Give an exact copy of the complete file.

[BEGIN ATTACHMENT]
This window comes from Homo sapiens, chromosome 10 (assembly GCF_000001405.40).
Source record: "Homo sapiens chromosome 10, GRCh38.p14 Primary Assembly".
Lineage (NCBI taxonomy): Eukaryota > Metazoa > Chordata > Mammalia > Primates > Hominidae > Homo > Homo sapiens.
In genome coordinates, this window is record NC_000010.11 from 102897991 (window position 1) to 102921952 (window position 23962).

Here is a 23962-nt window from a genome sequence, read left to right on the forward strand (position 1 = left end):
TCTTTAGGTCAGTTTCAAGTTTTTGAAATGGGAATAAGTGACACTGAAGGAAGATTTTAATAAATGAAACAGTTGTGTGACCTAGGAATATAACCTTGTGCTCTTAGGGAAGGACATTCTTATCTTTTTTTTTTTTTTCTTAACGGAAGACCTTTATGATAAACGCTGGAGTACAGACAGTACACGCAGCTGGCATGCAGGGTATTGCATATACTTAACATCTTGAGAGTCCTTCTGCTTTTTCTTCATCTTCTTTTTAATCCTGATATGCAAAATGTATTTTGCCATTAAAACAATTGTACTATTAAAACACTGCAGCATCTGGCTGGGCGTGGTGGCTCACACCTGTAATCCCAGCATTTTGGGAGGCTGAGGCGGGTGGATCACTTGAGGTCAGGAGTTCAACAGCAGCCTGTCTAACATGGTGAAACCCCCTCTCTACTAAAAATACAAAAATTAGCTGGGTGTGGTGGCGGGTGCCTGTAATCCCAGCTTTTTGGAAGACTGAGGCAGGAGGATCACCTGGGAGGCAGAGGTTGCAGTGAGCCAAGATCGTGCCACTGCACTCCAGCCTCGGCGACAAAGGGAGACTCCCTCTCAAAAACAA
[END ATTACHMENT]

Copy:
This window comes from Homo sapiens, chromosome 10 (assembly GCF_000001405.40).
Source record: "Homo sapiens chromosome 10, GRCh38.p14 Primary Assembly".
Lineage (NCBI taxonomy): Eukaryota > Metazoa > Chordata > Mammalia > Primates > Hominidae > Homo > Homo sapiens.
In genome coordinates, this window is record NC_000010.11 from 102897991 (window position 1) to 102921952 (window position 23962).

Here is a 23962-nt window from a genome sequence, read left to right on the forward strand (position 1 = left end):
TCTTTAGGTCAGTTTCAAGTTTTTGAAATGGGAATAAGTGACACTGAAGGAAGATTTTAATAAATGAAACAGTTGTGTGACCTAGGAATATAACCTTGTGCTCTTAGGGAAGGACATTCTTATCTTTTTTTTTTTTTTCTTAACGGAAGACCTTTATGATAAACGCTGGAGTACAGACAGTACACGCAGCTGGCATGCAGGGTATTGCATATACTTAACATCTTGAGAGTCCTTCTGCTTTTTCTTCATCTTCTTTTTAATCCTGATATGCAAAATGTATTTTGCCATTAAAACAATTGTACTATTAAAACACTGCAGCATCTGGCTGGGCGTGGTGGCTCACACCTGTAATCCCAGCATTTTGGGAGGCTGAGGCGGGTGGATCACTTGAGGTCAGGAGTTCAACAGCAGCCTGTCTAACATGGTGAAACCCCCTCTCTACTAAAAATACAAAAATTAGCTGGGTGTGGTGGCGGGTGCCTGTAATCCCAGCTTTTTGGAAGACTGAGGCAGGAGGATCACCTGGGAGGCAGAGGTTGCAGTGAGCCAAGATCGTGCCACTGCACTCCAGCCTCGGCGACAAAGGGAGACTCCCTCTCAAAAACAA